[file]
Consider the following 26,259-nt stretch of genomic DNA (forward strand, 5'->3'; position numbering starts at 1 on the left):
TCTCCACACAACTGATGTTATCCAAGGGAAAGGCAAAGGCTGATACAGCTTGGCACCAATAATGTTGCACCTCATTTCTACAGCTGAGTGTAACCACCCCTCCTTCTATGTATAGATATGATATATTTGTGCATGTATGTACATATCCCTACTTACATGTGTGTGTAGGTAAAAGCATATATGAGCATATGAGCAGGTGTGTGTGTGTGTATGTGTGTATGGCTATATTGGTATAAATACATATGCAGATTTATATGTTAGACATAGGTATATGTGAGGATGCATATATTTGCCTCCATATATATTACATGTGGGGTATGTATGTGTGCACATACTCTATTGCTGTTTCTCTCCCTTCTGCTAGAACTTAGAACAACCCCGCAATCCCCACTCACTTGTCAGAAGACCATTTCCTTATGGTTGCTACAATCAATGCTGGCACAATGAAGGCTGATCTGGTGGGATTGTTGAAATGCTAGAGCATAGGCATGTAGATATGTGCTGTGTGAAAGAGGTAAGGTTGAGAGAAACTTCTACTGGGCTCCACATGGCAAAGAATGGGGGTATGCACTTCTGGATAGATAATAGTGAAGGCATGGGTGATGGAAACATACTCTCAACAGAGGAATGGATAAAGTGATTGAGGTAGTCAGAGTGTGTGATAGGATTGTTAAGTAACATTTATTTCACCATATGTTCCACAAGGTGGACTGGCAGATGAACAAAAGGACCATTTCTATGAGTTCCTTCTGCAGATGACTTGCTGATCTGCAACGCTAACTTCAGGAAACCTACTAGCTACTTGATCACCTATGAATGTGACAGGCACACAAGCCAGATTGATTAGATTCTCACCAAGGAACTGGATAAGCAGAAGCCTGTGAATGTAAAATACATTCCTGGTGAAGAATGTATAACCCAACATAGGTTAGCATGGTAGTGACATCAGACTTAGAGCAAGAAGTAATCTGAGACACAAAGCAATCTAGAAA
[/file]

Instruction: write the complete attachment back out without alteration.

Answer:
Consider the following 26,259-nt stretch of genomic DNA (forward strand, 5'->3'; position numbering starts at 1 on the left):
TCTCCACACAACTGATGTTATCCAAGGGAAAGGCAAAGGCTGATACAGCTTGGCACCAATAATGTTGCACCTCATTTCTACAGCTGAGTGTAACCACCCCTCCTTCTATGTATAGATATGATATATTTGTGCATGTATGTACATATCCCTACTTACATGTGTGTGTAGGTAAAAGCATATATGAGCATATGAGCAGGTGTGTGTGTGTGTATGTGTGTATGGCTATATTGGTATAAATACATATGCAGATTTATATGTTAGACATAGGTATATGTGAGGATGCATATATTTGCCTCCATATATATTACATGTGGGGTATGTATGTGTGCACATACTCTATTGCTGTTTCTCTCCCTTCTGCTAGAACTTAGAACAACCCCGCAATCCCCACTCACTTGTCAGAAGACCATTTCCTTATGGTTGCTACAATCAATGCTGGCACAATGAAGGCTGATCTGGTGGGATTGTTGAAATGCTAGAGCATAGGCATGTAGATATGTGCTGTGTGAAAGAGGTAAGGTTGAGAGAAACTTCTACTGGGCTCCACATGGCAAAGAATGGGGGTATGCACTTCTGGATAGATAATAGTGAAGGCATGGGTGATGGAAACATACTCTCAACAGAGGAATGGATAAAGTGATTGAGGTAGTCAGAGTGTGTGATAGGATTGTTAAGTAACATTTATTTCACCATATGTTCCACAAGGTGGACTGGCAGATGAACAAAAGGACCATTTCTATGAGTTCCTTCTGCAGATGACTTGCTGATCTGCAACGCTAACTTCAGGAAACCTACTAGCTACTTGATCACCTATGAATGTGACAGGCACACAAGCCAGATTGATTAGATTCTCACCAAGGAACTGGATAAGCAGAAGCCTGTGAATGTAAAATACATTCCTGGTGAAGAATGTATAACCCAACATAGGTTAGCATGGTAGTGACATCAGACTTAGAGCAAGAAGTAATCTGAGACACAAAGCAATCTAGAAA